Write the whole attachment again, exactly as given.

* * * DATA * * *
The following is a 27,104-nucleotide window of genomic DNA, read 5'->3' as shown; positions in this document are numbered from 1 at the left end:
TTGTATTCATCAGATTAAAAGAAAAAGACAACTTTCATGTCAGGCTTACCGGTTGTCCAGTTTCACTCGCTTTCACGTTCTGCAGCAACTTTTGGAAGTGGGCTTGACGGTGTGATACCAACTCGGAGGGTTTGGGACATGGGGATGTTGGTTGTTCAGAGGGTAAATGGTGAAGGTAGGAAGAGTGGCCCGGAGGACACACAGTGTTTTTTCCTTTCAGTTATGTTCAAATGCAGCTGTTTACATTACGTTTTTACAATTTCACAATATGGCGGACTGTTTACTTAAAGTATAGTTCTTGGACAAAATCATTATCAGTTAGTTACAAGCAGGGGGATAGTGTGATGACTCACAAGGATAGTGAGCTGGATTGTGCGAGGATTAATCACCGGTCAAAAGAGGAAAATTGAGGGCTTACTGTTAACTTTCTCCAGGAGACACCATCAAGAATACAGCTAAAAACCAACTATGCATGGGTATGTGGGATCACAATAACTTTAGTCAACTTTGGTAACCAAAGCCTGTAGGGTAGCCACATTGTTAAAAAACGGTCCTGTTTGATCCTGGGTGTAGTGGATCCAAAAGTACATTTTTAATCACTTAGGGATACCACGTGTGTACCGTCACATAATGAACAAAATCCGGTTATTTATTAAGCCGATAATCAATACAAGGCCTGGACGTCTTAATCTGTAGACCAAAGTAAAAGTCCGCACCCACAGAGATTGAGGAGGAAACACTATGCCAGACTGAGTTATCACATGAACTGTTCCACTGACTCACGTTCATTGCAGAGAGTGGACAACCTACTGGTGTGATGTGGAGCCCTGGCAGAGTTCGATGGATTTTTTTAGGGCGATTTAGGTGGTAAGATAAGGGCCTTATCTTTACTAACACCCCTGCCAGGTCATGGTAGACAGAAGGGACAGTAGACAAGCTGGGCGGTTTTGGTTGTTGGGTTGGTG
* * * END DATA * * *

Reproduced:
The following is a 27,104-nucleotide window of genomic DNA, read 5'->3' as shown; positions in this document are numbered from 1 at the left end:
TTGTATTCATCAGATTAAAAGAAAAAGACAACTTTCATGTCAGGCTTACCGGTTGTCCAGTTTCACTCGCTTTCACGTTCTGCAGCAACTTTTGGAAGTGGGCTTGACGGTGTGATACCAACTCGGAGGGTTTGGGACATGGGGATGTTGGTTGTTCAGAGGGTAAATGGTGAAGGTAGGAAGAGTGGCCCGGAGGACACACAGTGTTTTTTCCTTTCAGTTATGTTCAAATGCAGCTGTTTACATTACGTTTTTACAATTTCACAATATGGCGGACTGTTTACTTAAAGTATAGTTCTTGGACAAAATCATTATCAGTTAGTTACAAGCAGGGGGATAGTGTGATGACTCACAAGGATAGTGAGCTGGATTGTGCGAGGATTAATCACCGGTCAAAAGAGGAAAATTGAGGGCTTACTGTTAACTTTCTCCAGGAGACACCATCAAGAATACAGCTAAAAACCAACTATGCATGGGTATGTGGGATCACAATAACTTTAGTCAACTTTGGTAACCAAAGCCTGTAGGGTAGCCACATTGTTAAAAAACGGTCCTGTTTGATCCTGGGTGTAGTGGATCCAAAAGTACATTTTTAATCACTTAGGGATACCACGTGTGTACCGTCACATAATGAACAAAATCCGGTTATTTATTAAGCCGATAATCAATACAAGGCCTGGACGTCTTAATCTGTAGACCAAAGTAAAAGTCCGCACCCACAGAGATTGAGGAGGAAACACTATGCCAGACTGAGTTATCACATGAACTGTTCCACTGACTCACGTTCATTGCAGAGAGTGGACAACCTACTGGTGTGATGTGGAGCCCTGGCAGAGTTCGATGGATTTTTTTAGGGCGATTTAGGTGGTAAGATAAGGGCCTTATCTTTACTAACACCCCTGCCAGGTCATGGTAGACAGAAGGGACAGTAGACAAGCTGGGCGGTTTTGGTTGTTGGGTTGGTG